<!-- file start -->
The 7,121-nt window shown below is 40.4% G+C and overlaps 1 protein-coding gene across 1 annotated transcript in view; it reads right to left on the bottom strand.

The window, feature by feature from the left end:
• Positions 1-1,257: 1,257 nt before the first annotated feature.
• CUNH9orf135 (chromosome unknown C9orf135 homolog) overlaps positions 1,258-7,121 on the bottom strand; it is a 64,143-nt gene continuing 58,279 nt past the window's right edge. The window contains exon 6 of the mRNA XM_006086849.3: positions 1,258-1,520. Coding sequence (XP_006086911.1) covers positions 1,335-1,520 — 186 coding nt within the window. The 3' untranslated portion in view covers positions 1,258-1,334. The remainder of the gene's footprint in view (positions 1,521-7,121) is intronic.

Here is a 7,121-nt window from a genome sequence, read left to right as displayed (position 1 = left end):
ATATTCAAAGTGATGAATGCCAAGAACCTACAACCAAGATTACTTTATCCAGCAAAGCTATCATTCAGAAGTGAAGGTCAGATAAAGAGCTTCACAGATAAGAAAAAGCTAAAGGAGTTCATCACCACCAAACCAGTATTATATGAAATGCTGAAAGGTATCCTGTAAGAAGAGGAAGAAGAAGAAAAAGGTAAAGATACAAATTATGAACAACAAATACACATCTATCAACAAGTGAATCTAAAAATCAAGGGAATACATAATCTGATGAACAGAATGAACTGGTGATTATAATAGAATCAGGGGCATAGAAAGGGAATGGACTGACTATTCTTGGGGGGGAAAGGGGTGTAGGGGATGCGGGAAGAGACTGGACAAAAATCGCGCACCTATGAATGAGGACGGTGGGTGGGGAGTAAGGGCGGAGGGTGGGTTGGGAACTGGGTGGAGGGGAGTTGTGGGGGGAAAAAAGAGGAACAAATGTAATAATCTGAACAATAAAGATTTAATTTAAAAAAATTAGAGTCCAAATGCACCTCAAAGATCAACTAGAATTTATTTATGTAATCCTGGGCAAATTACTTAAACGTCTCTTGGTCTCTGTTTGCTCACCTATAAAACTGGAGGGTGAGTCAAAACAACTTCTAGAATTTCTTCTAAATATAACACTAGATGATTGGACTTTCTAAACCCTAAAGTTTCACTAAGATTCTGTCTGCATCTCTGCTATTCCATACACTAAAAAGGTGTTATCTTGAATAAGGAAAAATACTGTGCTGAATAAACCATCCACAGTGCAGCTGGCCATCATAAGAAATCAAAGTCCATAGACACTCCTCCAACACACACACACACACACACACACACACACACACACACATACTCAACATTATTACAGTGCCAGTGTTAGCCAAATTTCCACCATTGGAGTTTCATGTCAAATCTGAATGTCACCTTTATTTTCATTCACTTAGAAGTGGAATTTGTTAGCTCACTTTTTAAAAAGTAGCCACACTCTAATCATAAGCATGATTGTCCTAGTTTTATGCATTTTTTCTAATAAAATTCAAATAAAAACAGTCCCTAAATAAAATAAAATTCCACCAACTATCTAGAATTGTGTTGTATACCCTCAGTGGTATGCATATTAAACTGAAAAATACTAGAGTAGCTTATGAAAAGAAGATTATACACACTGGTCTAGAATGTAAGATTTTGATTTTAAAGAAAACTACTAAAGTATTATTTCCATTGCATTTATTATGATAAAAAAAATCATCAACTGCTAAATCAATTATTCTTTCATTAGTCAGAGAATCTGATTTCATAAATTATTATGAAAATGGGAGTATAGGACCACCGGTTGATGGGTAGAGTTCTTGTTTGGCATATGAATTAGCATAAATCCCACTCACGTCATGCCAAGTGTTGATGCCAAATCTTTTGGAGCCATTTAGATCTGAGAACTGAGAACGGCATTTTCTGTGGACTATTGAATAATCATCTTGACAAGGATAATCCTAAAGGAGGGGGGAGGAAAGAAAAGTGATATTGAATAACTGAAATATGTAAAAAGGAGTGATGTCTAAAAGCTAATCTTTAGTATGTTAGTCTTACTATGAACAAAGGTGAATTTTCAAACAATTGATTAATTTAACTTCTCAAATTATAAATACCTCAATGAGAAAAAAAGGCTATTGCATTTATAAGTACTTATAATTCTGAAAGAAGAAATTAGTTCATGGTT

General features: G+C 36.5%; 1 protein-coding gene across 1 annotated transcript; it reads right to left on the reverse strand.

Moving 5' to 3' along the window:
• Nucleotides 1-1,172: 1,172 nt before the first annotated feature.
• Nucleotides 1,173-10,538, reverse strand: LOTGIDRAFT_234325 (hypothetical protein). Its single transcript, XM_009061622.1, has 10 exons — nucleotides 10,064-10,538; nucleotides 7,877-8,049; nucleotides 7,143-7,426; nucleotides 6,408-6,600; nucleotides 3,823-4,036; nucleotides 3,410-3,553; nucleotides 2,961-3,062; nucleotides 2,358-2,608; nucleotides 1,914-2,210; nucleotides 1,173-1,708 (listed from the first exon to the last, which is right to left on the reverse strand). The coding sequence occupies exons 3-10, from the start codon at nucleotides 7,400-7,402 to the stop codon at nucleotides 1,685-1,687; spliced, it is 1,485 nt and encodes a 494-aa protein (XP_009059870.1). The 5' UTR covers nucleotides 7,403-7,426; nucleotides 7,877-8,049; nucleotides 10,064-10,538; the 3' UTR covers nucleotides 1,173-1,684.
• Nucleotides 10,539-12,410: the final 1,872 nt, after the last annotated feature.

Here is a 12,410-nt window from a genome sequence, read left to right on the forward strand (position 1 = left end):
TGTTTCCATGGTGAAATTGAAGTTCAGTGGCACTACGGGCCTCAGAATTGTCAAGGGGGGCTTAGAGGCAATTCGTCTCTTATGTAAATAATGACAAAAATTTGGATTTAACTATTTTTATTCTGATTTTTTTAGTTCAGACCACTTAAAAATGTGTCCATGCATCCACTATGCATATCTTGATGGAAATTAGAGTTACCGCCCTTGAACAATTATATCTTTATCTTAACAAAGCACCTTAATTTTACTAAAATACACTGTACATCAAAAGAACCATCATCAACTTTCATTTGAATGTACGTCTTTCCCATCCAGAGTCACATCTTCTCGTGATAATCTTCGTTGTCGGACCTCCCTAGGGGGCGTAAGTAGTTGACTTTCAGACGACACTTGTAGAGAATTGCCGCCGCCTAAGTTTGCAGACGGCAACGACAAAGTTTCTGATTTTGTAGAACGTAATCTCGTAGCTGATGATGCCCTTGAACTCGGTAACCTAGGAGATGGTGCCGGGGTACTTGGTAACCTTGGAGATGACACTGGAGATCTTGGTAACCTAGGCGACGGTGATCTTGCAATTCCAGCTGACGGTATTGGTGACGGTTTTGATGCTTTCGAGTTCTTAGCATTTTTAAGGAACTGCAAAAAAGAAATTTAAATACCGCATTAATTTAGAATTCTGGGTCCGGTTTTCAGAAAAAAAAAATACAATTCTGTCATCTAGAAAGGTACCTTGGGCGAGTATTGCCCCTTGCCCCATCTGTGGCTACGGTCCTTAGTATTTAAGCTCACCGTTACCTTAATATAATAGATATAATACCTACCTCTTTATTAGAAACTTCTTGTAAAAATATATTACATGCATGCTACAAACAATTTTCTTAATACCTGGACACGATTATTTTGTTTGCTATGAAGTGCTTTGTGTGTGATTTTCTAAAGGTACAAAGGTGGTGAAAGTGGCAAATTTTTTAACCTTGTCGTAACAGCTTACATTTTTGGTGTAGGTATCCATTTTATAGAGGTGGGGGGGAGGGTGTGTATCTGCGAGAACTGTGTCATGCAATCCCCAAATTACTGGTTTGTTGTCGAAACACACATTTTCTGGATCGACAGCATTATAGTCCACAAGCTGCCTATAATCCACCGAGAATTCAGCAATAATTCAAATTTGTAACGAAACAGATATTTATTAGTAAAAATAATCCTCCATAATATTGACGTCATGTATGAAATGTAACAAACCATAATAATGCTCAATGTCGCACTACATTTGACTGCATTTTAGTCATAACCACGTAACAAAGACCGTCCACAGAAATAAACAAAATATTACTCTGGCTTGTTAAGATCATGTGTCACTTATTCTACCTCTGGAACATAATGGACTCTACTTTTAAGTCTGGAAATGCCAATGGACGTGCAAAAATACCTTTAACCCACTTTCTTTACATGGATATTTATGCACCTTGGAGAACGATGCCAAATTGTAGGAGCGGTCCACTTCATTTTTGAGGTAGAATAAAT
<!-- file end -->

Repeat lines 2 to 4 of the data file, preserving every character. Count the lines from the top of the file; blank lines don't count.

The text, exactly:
The window, feature by feature from the left end:
• Positions 1-1,257: 1,257 nt before the first annotated feature.
• CUNH9orf135 (chromosome unknown C9orf135 homolog) overlaps positions 1,258-7,121 on the bottom strand; it is a 64,143-nt gene continuing 58,279 nt past the window's right edge. The window contains exon 6 of the mRNA XM_006086849.3: positions 1,258-1,520. Coding sequence (XP_006086911.1) covers positions 1,335-1,520 — 186 coding nt within the window. The 3' untranslated portion in view covers positions 1,258-1,334. The remainder of the gene's footprint in view (positions 1,521-7,121) is intronic.